Combining Connectome With Molecular Biological Data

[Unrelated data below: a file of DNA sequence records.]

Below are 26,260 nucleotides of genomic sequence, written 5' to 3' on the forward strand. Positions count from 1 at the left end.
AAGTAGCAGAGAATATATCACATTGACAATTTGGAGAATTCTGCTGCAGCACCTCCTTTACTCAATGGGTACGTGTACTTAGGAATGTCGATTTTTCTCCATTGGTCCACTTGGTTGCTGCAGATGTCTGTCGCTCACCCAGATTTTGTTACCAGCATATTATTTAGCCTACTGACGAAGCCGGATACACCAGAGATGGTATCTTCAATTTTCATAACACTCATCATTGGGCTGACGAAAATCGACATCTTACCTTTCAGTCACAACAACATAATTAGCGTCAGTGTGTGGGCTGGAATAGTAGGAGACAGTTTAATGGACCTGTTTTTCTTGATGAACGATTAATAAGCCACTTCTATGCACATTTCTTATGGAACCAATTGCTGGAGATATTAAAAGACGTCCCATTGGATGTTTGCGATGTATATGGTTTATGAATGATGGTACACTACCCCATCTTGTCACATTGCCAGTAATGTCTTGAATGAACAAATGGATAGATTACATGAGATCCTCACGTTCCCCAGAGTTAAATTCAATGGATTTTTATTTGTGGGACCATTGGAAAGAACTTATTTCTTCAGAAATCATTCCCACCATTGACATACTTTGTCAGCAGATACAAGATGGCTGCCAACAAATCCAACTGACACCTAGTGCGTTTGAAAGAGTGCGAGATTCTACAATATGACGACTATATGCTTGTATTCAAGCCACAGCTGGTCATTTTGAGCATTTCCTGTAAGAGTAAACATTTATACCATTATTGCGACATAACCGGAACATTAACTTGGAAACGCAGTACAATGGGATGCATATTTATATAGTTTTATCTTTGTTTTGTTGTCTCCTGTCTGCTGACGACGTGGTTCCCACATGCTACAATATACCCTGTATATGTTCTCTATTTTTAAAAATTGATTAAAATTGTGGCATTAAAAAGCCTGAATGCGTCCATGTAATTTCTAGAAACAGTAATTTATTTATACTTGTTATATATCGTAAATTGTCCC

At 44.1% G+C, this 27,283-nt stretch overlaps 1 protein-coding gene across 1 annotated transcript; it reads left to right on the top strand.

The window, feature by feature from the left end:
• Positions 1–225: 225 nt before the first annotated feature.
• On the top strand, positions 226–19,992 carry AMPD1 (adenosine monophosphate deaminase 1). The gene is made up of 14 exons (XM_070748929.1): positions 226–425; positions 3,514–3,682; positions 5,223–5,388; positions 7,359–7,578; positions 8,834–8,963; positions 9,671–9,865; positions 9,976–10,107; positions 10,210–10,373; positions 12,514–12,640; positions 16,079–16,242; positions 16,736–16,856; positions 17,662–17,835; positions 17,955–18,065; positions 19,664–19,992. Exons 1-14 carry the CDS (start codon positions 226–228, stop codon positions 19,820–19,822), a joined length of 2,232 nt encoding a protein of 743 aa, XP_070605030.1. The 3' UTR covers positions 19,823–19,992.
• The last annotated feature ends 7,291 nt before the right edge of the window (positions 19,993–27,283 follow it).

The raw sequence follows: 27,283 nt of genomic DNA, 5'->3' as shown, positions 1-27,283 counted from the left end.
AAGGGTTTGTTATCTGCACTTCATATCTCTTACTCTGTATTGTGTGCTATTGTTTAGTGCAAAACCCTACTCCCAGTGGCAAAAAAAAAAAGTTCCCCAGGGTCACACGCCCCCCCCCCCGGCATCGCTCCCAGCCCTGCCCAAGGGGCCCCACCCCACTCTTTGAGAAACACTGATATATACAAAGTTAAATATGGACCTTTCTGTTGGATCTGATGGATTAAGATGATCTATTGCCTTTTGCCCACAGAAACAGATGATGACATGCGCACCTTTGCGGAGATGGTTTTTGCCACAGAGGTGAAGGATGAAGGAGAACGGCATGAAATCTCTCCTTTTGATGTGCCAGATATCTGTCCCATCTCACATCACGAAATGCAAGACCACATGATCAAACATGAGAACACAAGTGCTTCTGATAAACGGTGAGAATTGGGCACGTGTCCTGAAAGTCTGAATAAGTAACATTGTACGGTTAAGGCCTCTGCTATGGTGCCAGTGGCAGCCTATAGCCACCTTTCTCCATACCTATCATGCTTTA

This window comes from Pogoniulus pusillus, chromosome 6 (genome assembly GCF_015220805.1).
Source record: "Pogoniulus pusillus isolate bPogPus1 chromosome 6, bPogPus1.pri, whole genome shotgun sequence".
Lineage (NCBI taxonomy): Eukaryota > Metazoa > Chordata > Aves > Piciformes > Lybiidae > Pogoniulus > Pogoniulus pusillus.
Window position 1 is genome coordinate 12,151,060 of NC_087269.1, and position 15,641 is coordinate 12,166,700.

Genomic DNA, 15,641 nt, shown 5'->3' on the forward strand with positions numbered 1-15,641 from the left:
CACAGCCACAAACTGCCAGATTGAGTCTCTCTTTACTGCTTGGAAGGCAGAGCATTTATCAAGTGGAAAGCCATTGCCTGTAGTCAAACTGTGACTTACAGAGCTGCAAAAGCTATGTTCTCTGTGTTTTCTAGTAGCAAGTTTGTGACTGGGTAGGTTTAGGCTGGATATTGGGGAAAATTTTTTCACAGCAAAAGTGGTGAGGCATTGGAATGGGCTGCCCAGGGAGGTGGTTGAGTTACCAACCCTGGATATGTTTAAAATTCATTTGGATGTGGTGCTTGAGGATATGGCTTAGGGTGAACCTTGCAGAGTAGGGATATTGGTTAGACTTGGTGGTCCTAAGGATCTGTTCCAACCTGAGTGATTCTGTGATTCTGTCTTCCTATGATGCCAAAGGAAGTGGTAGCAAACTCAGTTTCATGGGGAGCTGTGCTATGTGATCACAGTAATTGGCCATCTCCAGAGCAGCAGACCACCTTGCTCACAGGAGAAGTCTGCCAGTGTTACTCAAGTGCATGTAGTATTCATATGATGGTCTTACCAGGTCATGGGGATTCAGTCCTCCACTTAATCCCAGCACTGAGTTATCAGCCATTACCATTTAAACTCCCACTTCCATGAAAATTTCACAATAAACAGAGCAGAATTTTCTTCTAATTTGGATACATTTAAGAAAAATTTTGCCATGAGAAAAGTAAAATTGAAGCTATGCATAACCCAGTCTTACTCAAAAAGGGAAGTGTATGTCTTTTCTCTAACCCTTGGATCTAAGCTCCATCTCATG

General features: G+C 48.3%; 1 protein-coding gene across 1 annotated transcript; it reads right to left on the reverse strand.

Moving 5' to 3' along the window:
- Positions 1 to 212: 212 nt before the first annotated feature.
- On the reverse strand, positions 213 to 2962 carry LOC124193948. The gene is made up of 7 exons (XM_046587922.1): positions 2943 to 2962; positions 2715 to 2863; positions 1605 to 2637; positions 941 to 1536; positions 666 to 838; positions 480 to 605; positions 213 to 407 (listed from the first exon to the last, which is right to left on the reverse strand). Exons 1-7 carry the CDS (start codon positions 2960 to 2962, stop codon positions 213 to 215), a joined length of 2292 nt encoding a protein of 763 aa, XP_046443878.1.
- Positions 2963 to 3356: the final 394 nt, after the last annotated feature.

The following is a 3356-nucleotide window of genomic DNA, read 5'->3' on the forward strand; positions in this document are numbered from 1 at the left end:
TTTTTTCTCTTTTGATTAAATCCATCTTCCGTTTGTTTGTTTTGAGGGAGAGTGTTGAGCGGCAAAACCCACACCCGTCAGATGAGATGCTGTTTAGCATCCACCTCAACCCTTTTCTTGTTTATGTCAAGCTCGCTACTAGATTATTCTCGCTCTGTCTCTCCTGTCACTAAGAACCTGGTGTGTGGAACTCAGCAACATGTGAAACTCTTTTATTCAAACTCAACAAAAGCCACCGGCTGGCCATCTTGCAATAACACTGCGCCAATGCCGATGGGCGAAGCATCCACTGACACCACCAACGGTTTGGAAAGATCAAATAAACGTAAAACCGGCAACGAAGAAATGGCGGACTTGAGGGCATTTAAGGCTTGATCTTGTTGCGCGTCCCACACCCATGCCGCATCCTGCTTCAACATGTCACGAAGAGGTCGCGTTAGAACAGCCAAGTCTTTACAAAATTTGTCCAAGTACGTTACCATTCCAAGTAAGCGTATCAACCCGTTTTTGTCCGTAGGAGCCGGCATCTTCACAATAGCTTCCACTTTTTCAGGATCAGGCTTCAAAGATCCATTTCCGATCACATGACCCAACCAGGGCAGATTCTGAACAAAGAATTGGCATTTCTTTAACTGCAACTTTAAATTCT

The knowledge model enables us to query the data from any perspective. In the aforementioned example, we queried the data from the neuroimaging perspective and obtained measured connection strengths indicating structural and functional connectivity of an individual subject. In the next example, we approach the data from a molecular biology perspective. The query could ask for brain structures which relate to an Allen Human Brain gene expression experiment for donor9861 that has an experiment subject, which is a probe which binds to a DNA which is fkbp5. FK506 binding protein 51, or short fkbp5, is involved in the regulation of glucocorticoid receptor sensitivity and is part of the stress hormone regulation system (Binder, 2009). Polymorphisms in the gene encoding for fkbp5, which can lead to a dysregulated stress response, might be a risk factor for stress-related psychiatric disorders. The query returned 211 combinations of probes, which bind to fkbp5, and MNI 152 coordinates in the donor brain 9861 with gene expression values greater than 8 and with a signal significantly greater than background noise (PACall value equal to 1) (Supplementary Table S3). The strongest gene expression for fkbp5 was seen in the hippocampal formation (Figure 8).